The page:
fundamentalist June 23, 2011 at 8:13 am

Some people think Becky is being obtuse, but if you watch the show long enough you see she is very knowledgeable and often tosses soft questions to guests who she knows will provide the right answer.

Ned Netterville June 23, 2011 at 2:51 pm

Rickards: Is the fed out of bullets? they’re not. Historically in ’33 and ’71, you can conduct open market operations in gold, to bid the price of gold up to $3,000 an ounce, all of the other commodity prices adjust accordingly. cheapen the dollar, you cheapen the debt.

At first glance, this sounds like something the Fed could do to achieve the desired effect, but maybe not.

In my analysis, I lump the Fed and the US Treasury together as one entity–da US gubbermint. The price of gold between 1949 and 2011 increased from $38 to over $1500 while the US sold over 440 million ounces of gold.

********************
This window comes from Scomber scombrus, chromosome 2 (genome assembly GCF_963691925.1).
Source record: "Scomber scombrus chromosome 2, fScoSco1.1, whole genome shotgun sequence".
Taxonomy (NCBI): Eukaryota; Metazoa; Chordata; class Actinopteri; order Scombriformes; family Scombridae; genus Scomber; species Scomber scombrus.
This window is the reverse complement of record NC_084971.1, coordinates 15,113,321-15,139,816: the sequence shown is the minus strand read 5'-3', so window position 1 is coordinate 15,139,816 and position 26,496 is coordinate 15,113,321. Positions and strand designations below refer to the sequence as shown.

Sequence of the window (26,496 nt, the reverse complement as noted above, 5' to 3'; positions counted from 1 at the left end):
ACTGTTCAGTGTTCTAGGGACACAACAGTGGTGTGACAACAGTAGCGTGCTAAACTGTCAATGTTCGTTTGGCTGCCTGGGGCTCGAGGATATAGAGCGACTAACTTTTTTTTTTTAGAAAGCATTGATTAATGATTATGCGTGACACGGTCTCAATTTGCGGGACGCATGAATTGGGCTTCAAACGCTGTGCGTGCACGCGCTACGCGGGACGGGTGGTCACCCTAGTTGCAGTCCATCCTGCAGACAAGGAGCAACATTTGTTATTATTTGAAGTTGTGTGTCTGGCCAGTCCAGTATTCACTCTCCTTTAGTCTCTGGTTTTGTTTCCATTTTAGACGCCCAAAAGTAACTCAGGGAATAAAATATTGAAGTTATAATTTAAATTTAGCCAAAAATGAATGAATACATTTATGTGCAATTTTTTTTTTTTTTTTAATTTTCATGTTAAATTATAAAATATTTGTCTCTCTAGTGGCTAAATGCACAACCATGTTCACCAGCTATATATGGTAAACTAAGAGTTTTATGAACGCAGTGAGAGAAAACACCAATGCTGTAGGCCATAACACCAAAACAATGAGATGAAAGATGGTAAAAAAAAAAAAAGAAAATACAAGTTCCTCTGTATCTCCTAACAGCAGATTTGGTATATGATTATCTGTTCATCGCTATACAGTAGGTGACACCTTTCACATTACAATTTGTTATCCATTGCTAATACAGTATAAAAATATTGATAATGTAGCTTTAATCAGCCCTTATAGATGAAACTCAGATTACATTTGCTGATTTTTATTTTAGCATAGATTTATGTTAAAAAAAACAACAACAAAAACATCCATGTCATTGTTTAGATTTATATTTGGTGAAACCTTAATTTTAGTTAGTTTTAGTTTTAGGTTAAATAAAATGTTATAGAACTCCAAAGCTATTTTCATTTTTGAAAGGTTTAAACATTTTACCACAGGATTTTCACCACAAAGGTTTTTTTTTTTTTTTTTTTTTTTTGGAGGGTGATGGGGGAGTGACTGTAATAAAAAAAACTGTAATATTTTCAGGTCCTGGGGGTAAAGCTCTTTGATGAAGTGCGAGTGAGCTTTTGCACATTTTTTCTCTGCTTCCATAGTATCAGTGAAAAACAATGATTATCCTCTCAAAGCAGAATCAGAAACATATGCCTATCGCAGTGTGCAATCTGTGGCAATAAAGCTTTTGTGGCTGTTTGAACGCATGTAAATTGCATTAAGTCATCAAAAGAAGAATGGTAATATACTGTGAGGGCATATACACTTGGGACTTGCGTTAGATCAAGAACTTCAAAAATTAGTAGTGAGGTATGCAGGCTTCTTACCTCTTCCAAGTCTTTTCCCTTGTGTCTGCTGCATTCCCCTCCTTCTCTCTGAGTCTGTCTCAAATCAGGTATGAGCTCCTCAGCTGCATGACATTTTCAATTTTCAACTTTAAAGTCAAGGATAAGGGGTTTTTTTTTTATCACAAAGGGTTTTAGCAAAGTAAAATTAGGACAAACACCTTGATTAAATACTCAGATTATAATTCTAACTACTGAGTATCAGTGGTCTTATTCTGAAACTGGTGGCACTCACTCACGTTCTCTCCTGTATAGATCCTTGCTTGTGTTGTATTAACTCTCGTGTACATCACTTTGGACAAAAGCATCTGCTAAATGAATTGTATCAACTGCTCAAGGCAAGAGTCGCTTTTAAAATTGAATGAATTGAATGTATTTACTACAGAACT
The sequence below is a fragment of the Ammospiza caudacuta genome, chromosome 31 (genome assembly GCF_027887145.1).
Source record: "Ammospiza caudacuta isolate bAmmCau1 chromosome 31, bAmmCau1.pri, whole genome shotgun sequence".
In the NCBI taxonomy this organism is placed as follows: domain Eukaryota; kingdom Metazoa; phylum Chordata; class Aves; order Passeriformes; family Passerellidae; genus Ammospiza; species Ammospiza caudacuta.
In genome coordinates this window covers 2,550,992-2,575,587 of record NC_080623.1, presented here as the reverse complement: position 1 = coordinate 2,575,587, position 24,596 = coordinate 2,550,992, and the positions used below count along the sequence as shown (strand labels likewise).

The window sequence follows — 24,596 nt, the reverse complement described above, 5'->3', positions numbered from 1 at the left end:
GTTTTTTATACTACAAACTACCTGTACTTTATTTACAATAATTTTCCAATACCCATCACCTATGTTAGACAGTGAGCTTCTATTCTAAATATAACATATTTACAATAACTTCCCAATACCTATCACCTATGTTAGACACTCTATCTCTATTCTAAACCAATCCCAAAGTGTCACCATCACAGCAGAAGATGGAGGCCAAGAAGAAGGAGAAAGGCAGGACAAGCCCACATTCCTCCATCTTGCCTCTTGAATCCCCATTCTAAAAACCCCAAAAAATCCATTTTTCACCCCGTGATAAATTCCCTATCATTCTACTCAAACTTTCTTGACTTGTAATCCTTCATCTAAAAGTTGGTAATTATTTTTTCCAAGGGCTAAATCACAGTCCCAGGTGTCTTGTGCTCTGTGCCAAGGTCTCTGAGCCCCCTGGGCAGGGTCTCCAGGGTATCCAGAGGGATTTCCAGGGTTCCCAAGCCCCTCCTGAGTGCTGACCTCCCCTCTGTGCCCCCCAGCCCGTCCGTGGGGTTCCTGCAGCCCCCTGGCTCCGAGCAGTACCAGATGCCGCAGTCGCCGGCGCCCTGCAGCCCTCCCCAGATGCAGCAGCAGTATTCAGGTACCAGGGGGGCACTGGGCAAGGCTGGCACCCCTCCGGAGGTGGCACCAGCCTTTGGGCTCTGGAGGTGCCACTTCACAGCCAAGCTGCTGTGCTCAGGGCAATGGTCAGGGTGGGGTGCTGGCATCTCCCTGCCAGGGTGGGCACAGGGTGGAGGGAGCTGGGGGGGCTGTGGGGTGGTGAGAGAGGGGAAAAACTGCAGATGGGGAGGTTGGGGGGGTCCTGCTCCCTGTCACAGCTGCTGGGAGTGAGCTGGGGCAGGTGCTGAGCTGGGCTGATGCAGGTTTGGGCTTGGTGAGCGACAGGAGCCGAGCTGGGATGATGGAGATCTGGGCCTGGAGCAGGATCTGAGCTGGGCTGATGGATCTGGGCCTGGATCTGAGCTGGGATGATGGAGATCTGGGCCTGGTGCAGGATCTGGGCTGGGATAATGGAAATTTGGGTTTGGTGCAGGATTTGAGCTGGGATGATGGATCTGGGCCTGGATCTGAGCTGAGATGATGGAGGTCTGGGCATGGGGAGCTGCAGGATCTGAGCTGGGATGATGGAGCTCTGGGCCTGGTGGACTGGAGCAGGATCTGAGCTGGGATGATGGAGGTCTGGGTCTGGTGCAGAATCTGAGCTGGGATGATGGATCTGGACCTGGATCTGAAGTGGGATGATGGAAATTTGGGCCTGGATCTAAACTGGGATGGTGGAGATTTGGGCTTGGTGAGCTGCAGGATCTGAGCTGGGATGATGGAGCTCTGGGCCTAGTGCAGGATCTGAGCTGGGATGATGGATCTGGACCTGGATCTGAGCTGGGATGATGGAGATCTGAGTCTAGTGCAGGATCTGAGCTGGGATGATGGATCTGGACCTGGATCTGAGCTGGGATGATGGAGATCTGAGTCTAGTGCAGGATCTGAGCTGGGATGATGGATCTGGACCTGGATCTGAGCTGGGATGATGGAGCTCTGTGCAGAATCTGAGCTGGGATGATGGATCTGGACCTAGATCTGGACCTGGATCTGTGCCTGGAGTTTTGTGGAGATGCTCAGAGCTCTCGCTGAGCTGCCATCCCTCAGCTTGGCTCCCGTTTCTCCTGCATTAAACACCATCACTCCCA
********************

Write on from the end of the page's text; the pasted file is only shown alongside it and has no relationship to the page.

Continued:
During the period May 1978 to November 1979, the US sold 15.8 million ounces of gold in a series of monthly auctions for the express purpose–yes, Treasury p-r folks actually said this–to “further the U.S. desire to continue progress toward the elimination of the international monetary role of gold.”
The first auction brought a price of $180 per ounce and nineteen months later the last auction realized $372 per ounce. Gold more than doubled while during the government’s futile effort to drive the price of gold down. In terms of gold, the dollar fell to less than half its value in a little over a year and a half!

It is obvious that the government selling gold in the past had the effect of weakening the value of the dollar. Why should Mr. Rickard think that the effect has now been reversed; that government buying gold will weaken the dollar. The empirical evidence conflicts with his assumption.

I contend that recent strength in the dollar price of gold is primarily attributable to the to the awakening of people throughout the world to the intrinsic worthlessness of fiat currencies in general and the dollar in particular. Put another way, what is happening is that gold is ascending by popular demand to its rightful place as the people’s choice of the money that is most secure from government predation.